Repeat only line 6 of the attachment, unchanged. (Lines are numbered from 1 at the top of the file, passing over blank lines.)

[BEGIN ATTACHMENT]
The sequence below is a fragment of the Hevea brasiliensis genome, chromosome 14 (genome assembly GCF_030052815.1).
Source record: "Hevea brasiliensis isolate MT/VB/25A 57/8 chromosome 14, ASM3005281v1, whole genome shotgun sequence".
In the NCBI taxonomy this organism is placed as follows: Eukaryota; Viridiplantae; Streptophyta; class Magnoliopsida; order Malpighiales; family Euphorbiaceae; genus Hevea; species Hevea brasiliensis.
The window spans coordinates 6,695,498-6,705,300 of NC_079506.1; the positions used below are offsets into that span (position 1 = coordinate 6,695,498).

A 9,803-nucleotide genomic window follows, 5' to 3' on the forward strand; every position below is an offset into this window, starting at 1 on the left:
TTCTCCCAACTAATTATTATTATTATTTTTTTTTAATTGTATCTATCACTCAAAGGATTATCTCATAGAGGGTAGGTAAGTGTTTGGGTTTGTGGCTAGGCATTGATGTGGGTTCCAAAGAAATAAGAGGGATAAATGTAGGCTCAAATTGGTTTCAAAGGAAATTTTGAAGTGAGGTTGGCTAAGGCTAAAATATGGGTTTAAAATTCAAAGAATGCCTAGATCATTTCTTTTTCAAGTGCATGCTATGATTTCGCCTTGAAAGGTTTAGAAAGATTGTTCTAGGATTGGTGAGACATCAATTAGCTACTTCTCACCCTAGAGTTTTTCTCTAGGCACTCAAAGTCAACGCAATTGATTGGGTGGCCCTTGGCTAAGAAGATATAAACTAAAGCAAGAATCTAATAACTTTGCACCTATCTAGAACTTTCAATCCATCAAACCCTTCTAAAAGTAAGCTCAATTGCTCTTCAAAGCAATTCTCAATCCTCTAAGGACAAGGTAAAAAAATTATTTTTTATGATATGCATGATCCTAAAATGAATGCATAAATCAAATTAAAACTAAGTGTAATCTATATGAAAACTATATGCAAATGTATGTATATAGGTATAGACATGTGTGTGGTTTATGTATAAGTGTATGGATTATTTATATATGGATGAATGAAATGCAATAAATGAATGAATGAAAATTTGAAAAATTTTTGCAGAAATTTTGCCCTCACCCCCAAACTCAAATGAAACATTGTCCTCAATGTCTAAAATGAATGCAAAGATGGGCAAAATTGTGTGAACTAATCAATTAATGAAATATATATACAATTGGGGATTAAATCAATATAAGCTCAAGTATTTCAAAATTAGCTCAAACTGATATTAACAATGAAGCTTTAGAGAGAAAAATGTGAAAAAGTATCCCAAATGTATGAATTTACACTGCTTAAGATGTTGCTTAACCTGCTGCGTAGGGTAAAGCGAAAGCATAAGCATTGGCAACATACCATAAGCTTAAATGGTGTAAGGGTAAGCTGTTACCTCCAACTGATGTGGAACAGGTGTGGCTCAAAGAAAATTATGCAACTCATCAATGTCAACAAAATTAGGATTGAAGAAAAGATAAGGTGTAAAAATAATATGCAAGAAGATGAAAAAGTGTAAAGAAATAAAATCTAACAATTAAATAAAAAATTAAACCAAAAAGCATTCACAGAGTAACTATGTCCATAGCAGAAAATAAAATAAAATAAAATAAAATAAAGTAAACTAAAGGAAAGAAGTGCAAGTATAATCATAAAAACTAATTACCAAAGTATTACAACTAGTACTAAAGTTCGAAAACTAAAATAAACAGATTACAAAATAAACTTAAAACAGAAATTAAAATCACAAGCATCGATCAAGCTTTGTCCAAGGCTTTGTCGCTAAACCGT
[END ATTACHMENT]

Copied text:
TTCTCCCAACTAATTATTATTATTATTTTTTTTTAATTGTATCTATCACTCAAAGGATTATCTCATAGAGGGTAGGTAAGTGTTTGGGTTTGTGGCTAGGCATTGATGTGGGTTCCAAAGAAATAAGAGGGATAAATGTAGGCTCAAATTGGTTTCAAAGGAAATTTTGAAGTGAGGTTGGCTAAGGCTAAAATATGGGTTTAAAATTCAAAGAATGCCTAGATCATTTCTTTTTCAAGTGCATGCTATGATTTCGCCTTGAAAGGTTTAGAAAGATTGTTCTAGGATTGGTGAGACATCAATTAGCTACTTCTCACCCTAGAGTTTTTCTCTAGGCACTCAAAGTCAACGCAATTGATTGGGTGGCCCTTGGCTAAGAAGATATAAACTAAAGCAAGAATCTAATAACTTTGCACCTATCTAGAACTTTCAATCCATCAAACCCTTCTAAAAGTAAGCTCAATTGCTCTTCAAAGCAATTCTCAATCCTCTAAGGACAAGGTAAAAAAATTATTTTTTATGATATGCATGATCCTAAAATGAATGCATAAATCAAATTAAAACTAAGTGTAATCTATATGAAAACTATATGCAAATGTATGTATATAGGTATAGACATGTGTGTGGTTTATGTATAAGTGTATGGATTATTTATATATGGATGAATGAAATGCAATAAATGAATGAATGAAAATTTGAAAAATTTTTGCAGAAATTTTGCCCTCACCCCCAAACTCAAATGAAACATTGTCCTCAATGTCTAAAATGAATGCAAAGATGGGCAAAATTGTGTGAACTAATCAATTAATGAAATATATATACAATTGGGGATTAAATCAATATAAGCTCAAGTATTTCAAAATTAGCTCAAACTGATATTAACAATGAAGCTTTAGAGAGAAAAATGTGAAAAAGTATCCCAAATGTATGAATTTACACTGCTTAAGATGTTGCTTAACCTGCTGCGTAGGGTAAAGCGAAAGCATAAGCATTGGCAACATACCATAAGCTTAAATGGTGTAAGGGTAAGCTGTTACCTCCAACTGATGTGGAACAGGTGTGGCTCAAAGAAAATTATGCAACTCATCAATGTCAACAAAATTAGGATTGAAGAAAAGATAAGGTGTAAAAATAATATGCAAGAAGATGAAAAAGTGTAAAGAAATAAAATCTAACAATTAAATAAAAAATTAAACCAAAAAGCATTCACAGAGTAACTATGTCCATAGCAGAAAATAAAATAAAATAAAATAAAATAAAGTAAACTAAAGGAAAGAAGTGCAAGTATAATCATAAAAACTAATTACCAAAGTATTACAACTAGTACTAAAGTTCGAAAACTAAAATAAACAGATTACAAAATAAACTTAAAACAGAAATTAAAATCACAAGCATCGATCAAGCTTTGTCCAAGGCTTTGTCGCTAAACCGT